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Restrospective Review of Monitored Anesthesia Care versus General Endotracheal Anesthesia for Non-Cardiac Intrauterine Fetal Interventions
Abstract Number: T2H-542
Abstract Type: Original Research
Fetal intervention is a relatively new field and anesthetic technique per procedure varies by fetal center. Monitored anesthesia care (MAC) has emerged as an alternative to traditional general endotracheal anesthesia (GA), but feasibility and safety have not fully been investigated. This study compares the outcomes of MAC and GA in non-cardiac intrauterine fetal interventions.
All non-cardiac intrauterine fetal intervention cases performed at the Texas Children’s Hospital Pavilion for Women from July 2012 to July 2016 were retrospectively analyzed and categorized by mode of anesthesia. Preoperative patient physical status, number of intraoperative medications required, duration of procedure, and complications were compared between the MAC and GA groups. The number of cases in which mode of anesthesia converted to GA from MAC was also identified.
During the 4-year study period, a total of 512 non-cardiac fetal interventions were performed with 396 under MAC and 116 under GA (Table 1). Average preoperative ASA physical status classification was not found to be statistically significant. The average duration of procedures and number of medications administered between the MAC and GA groups was found to be significant (Table 1). Eight cases (2.02%) in the MAC group required conversion to GA (intubation due to surgical reasons). Out of the 8 conversions, 3 were because of patient inability to lay still for an extended period (due to patient distress (2) and back pain from pregnancy complicated by polyhydramnios (1)). The other 5 conversions were due to changes in surgical plan that required GA. There were 2 complications (intubation during procedure due to anesthetics) in the MAC group (0.51%) compared to 0 complications in the GA group. One of the complications was intubation for airway protection in a patient with persistent nausea and vomiting. The other intubation occurred in a patient with a high spinal block who became unresponsive after vomiting and difficulty breathing.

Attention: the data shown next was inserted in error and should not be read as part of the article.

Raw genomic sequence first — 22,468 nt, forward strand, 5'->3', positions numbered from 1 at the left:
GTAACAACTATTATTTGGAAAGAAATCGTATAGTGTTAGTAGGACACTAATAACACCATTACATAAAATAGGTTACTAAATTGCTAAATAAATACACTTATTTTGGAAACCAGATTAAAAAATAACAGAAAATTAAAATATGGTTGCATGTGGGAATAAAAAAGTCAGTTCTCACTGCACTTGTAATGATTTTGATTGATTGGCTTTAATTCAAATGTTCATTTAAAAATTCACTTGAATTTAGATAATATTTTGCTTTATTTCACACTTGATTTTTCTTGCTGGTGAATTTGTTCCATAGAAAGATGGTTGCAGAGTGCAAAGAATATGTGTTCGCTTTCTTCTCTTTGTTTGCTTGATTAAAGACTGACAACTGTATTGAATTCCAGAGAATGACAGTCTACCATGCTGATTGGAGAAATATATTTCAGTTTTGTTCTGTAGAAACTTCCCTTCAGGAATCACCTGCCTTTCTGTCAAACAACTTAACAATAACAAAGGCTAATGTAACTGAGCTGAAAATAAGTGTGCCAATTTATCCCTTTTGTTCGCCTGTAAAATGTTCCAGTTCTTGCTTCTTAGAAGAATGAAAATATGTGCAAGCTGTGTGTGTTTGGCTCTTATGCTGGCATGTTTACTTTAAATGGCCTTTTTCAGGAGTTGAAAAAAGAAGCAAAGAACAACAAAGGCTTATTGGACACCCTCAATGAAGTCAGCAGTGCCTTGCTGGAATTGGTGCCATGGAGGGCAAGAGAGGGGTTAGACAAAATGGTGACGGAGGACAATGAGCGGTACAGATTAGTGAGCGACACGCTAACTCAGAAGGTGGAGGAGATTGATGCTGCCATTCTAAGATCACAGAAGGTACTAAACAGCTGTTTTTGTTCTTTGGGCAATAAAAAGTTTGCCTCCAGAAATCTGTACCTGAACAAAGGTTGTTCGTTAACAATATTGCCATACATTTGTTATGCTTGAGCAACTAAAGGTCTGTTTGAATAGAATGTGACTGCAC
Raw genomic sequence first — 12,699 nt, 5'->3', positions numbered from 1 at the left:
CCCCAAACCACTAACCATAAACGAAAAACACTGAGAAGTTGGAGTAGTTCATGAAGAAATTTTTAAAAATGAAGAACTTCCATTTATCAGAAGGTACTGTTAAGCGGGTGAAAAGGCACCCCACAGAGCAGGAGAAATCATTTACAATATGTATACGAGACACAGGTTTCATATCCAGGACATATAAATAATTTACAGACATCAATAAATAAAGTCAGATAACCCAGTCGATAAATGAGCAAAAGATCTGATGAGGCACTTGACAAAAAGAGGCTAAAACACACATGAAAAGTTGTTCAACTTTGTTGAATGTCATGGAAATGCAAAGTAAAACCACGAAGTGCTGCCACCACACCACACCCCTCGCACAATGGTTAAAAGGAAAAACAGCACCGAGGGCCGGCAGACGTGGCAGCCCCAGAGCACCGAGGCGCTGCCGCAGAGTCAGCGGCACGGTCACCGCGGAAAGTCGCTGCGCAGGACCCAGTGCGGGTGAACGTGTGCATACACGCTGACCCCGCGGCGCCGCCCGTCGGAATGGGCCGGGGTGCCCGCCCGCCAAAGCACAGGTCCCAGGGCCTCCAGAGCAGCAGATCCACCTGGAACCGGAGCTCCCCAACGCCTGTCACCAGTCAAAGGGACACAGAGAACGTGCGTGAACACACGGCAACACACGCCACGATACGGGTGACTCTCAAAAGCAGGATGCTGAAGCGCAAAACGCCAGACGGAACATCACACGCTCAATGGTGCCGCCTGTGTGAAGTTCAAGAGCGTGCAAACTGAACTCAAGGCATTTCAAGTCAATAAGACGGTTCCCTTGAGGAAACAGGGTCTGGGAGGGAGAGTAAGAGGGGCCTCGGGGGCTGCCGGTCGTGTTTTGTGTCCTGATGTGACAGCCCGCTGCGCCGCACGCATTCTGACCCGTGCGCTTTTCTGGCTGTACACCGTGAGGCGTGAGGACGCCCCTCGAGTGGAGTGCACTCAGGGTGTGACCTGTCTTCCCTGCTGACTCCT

MAC is a reasonable alternative to GA for fetal intervention. Fetal interventions performed under MAC require less intra-op medication and have a shorter procedure duration as compared to interventions under GA. Our study shows a low complication rate with MAC and GA at .51% and 0%. Given its safety and low complication rate, MAC should be considered as a viable anesthesia option for non-cardiac intrauterine fetal interventions when available.